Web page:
- Media predominantly controlled by Readers is the one that strives to please as many readers as possible to increase its circulation. Examples include the British tabloids and a large part of the Internet Media. The fight to obtain more Readers has always been important from the times of Pulitzer, but with the new technologies and the crisis of the newspapers, it has become vital. On the internet, nobody cares for Corporate opinions, or even for the laws of a State. The only valid parameter is clicks-per-month, and as long as you deliver, advertisers don’t ask questions.
All these three powers affect all media in different degrees, and none of them is conductive to unbiased reporting. But little is written about this, because most of us have come to terms with the harsh reality: whether good or bad, these influences are inevitable. Therefore, the debate is not about how to obtain a completely impartial newspaper, but rather how to preserve the many imperfect ones that already exist, whose bias go in different directions and impose “checks and balances” on each other, allowing the critical reader to draw some conclusions.
This diversity is essential, and what we are seeing nowadays in the West is a growing uniformity that comes from the eagerness to please readers. Ironically, by freeing itself from the first two powers, the media is falling prisoner of the third one. The internet has turned information into a perfect competition market where the consumer is king, but as we saw here, the invisible hand is not all that good at objective reporting.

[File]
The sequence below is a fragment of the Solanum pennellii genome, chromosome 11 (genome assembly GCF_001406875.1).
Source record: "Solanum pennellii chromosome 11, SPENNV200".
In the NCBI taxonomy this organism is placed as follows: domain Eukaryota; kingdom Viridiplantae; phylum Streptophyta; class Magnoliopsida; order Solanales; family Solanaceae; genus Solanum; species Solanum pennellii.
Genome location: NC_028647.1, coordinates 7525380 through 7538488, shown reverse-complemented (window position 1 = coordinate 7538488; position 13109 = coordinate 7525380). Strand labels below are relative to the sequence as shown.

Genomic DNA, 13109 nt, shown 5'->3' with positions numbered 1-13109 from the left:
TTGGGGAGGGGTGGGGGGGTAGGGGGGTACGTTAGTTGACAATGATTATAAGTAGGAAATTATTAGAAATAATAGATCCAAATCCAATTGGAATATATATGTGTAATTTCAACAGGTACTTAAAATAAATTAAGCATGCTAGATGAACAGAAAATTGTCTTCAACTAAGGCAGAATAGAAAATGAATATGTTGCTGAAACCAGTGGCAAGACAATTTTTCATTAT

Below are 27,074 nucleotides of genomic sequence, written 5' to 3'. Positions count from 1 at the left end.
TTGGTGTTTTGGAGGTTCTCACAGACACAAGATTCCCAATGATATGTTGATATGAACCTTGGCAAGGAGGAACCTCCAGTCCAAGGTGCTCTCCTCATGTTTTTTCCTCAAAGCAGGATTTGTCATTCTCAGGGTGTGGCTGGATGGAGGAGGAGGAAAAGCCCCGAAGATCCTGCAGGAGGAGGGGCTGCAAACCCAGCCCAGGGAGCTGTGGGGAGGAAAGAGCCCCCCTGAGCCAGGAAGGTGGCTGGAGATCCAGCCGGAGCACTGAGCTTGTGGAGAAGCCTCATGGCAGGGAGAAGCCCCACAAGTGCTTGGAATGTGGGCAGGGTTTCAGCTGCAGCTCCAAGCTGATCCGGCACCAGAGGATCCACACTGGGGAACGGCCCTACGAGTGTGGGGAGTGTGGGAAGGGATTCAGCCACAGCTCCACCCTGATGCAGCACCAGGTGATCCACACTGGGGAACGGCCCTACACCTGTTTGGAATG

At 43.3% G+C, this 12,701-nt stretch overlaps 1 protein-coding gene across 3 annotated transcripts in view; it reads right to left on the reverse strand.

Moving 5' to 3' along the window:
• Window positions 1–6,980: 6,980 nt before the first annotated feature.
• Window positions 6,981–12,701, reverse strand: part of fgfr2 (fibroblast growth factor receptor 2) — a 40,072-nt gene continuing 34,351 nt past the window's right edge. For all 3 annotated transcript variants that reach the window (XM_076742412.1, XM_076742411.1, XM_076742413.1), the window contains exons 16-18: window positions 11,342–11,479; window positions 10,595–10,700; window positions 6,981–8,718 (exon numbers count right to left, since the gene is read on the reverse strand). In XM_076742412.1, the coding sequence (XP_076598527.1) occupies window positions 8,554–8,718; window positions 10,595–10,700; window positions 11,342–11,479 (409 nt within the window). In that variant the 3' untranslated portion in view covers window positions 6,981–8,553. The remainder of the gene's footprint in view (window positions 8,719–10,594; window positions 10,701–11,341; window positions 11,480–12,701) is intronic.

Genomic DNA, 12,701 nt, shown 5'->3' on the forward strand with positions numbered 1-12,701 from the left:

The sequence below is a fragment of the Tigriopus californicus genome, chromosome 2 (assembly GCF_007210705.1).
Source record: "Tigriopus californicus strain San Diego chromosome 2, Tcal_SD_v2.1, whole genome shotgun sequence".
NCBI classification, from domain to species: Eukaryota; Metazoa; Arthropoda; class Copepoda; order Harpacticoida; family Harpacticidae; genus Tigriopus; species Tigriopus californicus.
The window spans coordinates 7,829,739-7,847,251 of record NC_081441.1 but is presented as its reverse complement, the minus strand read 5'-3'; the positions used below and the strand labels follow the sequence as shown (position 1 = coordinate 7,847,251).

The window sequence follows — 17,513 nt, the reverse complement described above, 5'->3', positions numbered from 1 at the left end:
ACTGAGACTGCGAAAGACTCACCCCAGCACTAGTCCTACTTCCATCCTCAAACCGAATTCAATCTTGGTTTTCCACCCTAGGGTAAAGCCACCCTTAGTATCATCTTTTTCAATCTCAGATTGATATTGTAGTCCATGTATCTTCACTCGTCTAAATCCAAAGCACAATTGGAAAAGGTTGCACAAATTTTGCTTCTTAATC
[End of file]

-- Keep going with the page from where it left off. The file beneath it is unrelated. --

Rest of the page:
When readers demand independence of the press, they rarely mean independence from themselves. But in fact they can be the most damaging influence: not only they are apt to delude themselves in droves, but also they lack a counterbalancing view to put the information in perspective. When the Media tells the readers what they want to hear, it closes a feedback loop of partisanship and preconceived ideas that it is difficult to escape, and the investigation of an outside truth becomes secondary. This is one of the main dangers of the media today, old and new alike.
Conclusion Seen from China